How “advanced” of a PLA is the Algix APLA really? #Filaween2

Algix claim improved, well, everything over standard PLA with their Advanced PLA filament – but does it hold up in the tough Filaween 2 tests?

I’ve previously reviewed ALGA filament from Algix, which incorporated some organic algae matter into the filament. However, that’s the only filament from Algix that does that, thankfully, so today’s APLA or advanced PLA is just a regular PLA blend. Again, working off of the tiny 100g sample, I didn’t have much material to spare, but since printability was much better, I actually got a full data set and, look at that, a hero print out of it.

The filament retails at about 50€ per kilogram, which is quite expensive. However, as an advanced PLA, I’m gesturing air quotes here, Algix claims better adhesion, strength, stiffness, higher heat deflection temperatures, yet lower warping, which seems contradictory, so we’ll put that to the test.

Recommended print temperatures are between 195 and 210°C, which is perfectly normal for PLA, and my test prints at 190, 200 and 210°C, shown from left to right here, all turned out fine, so I went with the highest temperature to possibly improve strength. Visually, this Majestic Gold color looks more like a brown-ish brass, but it does have a very deep metallic effect, which I think looks very nice. It doesn’t show up on vertical surfaces much, they just end up with a darker, dull finish, but top and bottom surfaces get a really nice depth to them. These samples were all printed during the same print and with the same settings, the only thing that changed was the direction they were oriented.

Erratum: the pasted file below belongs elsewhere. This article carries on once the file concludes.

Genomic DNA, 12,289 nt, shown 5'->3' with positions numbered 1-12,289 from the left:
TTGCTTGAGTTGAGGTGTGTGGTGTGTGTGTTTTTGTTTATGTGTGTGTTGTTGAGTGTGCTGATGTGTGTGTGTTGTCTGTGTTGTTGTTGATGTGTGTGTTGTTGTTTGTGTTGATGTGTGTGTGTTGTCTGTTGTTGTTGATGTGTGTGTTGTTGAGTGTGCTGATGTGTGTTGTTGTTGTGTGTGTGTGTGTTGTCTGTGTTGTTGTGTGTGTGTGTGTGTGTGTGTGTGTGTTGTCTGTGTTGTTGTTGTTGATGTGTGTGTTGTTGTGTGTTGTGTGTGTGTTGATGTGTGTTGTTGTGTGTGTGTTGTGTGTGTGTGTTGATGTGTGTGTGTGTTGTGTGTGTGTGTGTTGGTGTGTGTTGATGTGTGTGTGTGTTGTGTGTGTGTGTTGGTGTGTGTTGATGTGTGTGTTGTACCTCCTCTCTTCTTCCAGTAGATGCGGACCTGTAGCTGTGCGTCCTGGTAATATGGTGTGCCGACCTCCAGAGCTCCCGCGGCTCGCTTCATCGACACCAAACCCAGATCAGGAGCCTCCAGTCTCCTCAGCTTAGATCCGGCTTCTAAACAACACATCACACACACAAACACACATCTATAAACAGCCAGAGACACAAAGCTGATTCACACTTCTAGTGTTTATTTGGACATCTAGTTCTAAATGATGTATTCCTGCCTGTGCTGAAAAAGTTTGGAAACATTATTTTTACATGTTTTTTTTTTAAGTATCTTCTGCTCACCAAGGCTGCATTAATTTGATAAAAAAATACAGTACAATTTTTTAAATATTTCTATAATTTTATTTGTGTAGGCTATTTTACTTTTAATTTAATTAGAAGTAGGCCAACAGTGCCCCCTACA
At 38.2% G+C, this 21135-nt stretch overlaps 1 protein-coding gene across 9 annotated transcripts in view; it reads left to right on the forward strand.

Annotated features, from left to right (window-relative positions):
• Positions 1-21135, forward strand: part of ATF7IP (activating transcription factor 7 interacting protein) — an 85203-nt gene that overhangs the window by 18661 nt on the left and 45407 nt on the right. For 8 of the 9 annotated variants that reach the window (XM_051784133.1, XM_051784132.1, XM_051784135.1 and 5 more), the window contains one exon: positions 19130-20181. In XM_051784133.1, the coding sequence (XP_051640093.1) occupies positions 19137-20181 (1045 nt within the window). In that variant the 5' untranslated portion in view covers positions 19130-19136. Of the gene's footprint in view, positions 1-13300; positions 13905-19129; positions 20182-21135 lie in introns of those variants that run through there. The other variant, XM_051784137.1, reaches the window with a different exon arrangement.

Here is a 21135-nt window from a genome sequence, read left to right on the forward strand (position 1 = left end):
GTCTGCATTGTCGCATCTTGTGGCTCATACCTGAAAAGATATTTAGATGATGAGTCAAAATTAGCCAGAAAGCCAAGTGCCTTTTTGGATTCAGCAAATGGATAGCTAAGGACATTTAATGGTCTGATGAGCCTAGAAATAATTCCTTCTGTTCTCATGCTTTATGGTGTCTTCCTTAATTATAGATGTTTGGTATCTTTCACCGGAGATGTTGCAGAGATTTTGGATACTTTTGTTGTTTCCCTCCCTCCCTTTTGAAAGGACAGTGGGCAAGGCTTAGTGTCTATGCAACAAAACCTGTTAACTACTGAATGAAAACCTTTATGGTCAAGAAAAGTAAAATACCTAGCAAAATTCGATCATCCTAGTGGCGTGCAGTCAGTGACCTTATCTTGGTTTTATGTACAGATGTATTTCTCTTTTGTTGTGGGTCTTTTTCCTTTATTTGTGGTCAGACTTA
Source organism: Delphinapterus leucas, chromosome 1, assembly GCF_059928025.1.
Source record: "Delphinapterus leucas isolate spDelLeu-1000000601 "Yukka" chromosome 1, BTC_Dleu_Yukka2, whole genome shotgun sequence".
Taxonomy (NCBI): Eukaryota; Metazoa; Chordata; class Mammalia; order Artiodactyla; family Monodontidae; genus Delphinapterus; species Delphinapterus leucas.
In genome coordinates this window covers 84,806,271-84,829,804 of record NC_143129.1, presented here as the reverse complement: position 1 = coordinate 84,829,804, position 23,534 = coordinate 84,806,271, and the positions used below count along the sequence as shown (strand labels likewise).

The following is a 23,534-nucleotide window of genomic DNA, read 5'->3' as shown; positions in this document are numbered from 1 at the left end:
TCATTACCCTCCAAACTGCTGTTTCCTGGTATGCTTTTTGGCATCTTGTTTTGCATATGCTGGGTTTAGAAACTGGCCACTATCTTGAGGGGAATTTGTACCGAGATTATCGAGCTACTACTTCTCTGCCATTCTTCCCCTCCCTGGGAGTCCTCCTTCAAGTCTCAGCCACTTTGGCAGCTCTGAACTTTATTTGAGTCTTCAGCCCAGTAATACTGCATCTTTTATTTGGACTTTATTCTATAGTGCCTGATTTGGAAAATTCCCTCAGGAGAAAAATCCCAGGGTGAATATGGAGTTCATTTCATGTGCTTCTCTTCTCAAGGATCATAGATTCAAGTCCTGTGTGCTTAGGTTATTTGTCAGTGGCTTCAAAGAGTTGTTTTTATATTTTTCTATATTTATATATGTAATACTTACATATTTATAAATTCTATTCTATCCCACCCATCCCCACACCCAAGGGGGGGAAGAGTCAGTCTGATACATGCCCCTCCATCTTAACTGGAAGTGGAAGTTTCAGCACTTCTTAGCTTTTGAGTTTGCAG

Quality is fine otherwise as well, the slight drooping and stringing we’re seeing can still be tuned out probably even with just a slightly lower print temperature.

Mechanically, it’s kind of interesting. There seem to be two different popular types of PLA, one is more of a ductile, tough, almost ABS-like type, the other is harsh, brittle and likes to crack and APLA is definitely part of the latter group. Tensile strength and impact resistance are good, but there are other PLAs that are better. Now, for the claim of improved thermal resistance, well, there are about four different behaviours I’ve seen with the boiling water test ranging from PLA becoming chewing-gum like to polycarbonate not caring at all. With APLA, I honestly couldn’t tell a difference to any other PLA, so while there might be a marginal measurable difference, it certainly does not make a difference in the real world.

In conclusion, Algix APLA is certainly a great filament. I like the metallic color, but if that’s not factor for you, there are other PLAs out there that give you a much bigger bang for your buck. Keep in mind that value does not factor into the final rating, so with that ignored, APLA gets ranked in the top tier of filaments.

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